Magic Trackpad dissected; repair infeasible

Magic Trackpad dissected; repair infeasible

Summary: Apple's new Magic Trackpad has few parts that can be replaced without potentially destroying the device. iFixIt tore it down to validate that claim -- all for your viewing pleasure.

TOPICS: Hardware, Apple

The good folks at iFixIt have taken apart the new Apple Magic Trackpad to see what makes it tick, or should I say "click?" In the process they observed that Apple's obsession with thin design doesn't translate well to "user serviceable," noting that the Magic Trackpad has few parts that can be replaced without potentially destroying the whole device.

Yes, the device was sacrificed in the name in science, but the result is a raft of photos that show the inner workings of one of Apple's most interesting accessories since the Magic Mouse. In addition to the teardown, they've also posted a video slideshow.

Some observations:

  • Repairing the components might be infeasible
  • They were impressed by everything Apple's engineers managed to stuff into the Trackpad.
  • This is one of the few Apple products where the battery is user serviceable.
  • The battery screw has square threads! While square threads have the highest mechanical efficiency of all lead screws, their difficulty of manufacturing makes them prohibitive for most applications. Kudos, Apple, for sweating the details.
  • After a good amount of quasi-non-destructive prying, the inner spacer can be removed from the trackpad. This spacer prevents the highly unlikely event of squeezing the lower panel against the logic board hard enough to damage it.
  • The ribbon cables are ridiculously thin and are stuck to the underside of the touch pad. If you plan on servicing your Trackpad, proceed with caution.
  • After using a heat gun to warm up the adhesive, the touch pad can be carefully pried off the aluminum chassis. This step is not for the faint of heart. A copious amount of heat, guitar picks, and plastic opening tools were required to make the touch pad budge.
  • The Magic Trackpad has a unique way of triggering the mouse button. As you press down on the top surface of the pad, the two rubber feet near its front edge push on a plate attached to the chassis. The plate squeezes the electronic mouse button switch, producing the characteristic "click."
  • At the heart of the Magic Trackpad's logic board lies a Broadcom BCM2042 for Bluetooth connectivity -- the same chip used by the Magic Mouse.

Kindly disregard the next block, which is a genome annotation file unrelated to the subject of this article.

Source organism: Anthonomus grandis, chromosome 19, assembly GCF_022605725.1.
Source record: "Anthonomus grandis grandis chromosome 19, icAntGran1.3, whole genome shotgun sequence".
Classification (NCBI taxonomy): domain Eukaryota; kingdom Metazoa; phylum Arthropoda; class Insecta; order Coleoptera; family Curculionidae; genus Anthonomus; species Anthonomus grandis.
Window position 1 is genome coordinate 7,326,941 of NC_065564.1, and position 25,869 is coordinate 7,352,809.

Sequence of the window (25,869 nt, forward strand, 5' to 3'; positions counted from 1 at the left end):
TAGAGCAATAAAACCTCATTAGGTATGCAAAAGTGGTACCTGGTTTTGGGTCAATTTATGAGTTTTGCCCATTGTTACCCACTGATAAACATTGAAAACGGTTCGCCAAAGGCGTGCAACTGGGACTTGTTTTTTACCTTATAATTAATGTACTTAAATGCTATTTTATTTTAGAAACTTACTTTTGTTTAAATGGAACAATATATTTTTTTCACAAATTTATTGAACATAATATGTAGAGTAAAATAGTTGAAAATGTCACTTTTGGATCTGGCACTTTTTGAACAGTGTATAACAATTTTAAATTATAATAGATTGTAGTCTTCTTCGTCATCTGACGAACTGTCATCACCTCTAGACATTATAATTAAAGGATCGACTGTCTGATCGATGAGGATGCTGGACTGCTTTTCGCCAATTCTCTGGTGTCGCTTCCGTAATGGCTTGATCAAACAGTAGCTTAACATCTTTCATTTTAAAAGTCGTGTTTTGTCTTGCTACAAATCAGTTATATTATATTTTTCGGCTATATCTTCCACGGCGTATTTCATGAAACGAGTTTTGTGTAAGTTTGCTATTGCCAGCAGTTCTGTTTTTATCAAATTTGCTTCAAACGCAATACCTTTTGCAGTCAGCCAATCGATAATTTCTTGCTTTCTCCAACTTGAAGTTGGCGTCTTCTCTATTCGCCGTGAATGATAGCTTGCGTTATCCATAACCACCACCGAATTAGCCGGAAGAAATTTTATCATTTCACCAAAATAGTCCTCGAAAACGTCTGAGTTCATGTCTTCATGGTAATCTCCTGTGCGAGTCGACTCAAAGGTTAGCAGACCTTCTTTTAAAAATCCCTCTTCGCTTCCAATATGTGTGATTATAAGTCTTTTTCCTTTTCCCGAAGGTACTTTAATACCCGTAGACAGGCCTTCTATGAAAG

• We also found a Broadcom BCM5974 touch screen controller chip that provides multi-touch functionality. This is the same chip you'll find in the iPhone, iPod Touch, and MacBook Air.

Magical images:

Topics: Hardware, Apple

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  • It's a throw away world, and Apple can make

    much more money off a new pad then repair of a used one, so why make it repairable?
    John Zern
    • RE: Magic Trackpad dissected; repair infeasible

      @John Zern

      It's more a matter of cost efficiency.

      I fix stuff all the time.

      Somehow, a fix is never QUITE as good as the original.

      You'd need your own factory to have all the tools needed to re-fab a device perfectly.

      It's more cost efficient to recycle simple electronics than try to repair them.

      Mostly because to REALLY repair electronics you need an electronics engineer, who will then have to spend a couple hours tinkering... for what may end up being a one-off.

      It just costs too much to do.
      • RE: Magic Trackpad dissected; repair infeasible

        @Jkirk3279 Speaking as an old Mac consultant who spent a few years inside Mac Pluses with a soldering iron you are correct. Just not worth a bench fee to 'fix' one of these even if you could.
    • RE: Magic Trackpad dissected; repair infeasible

      @John Zern

      What world have you been living in, 'Throw away world" indeed! My RAZR isn't user repairable, the universal remote I had (before I got my Harmony) for my entertainment centre was a sealed and epoxy covered device. The throw away world has been around for decades. The labour for repairing these devices ($90 an hour in my case) is simply FAR too much and there would never be a reason to attempt it. When it wears out 4 years down the road there will be ZERO value to it and thus no value to making it repairable. Why people think Apple pioneered this I've no idea :D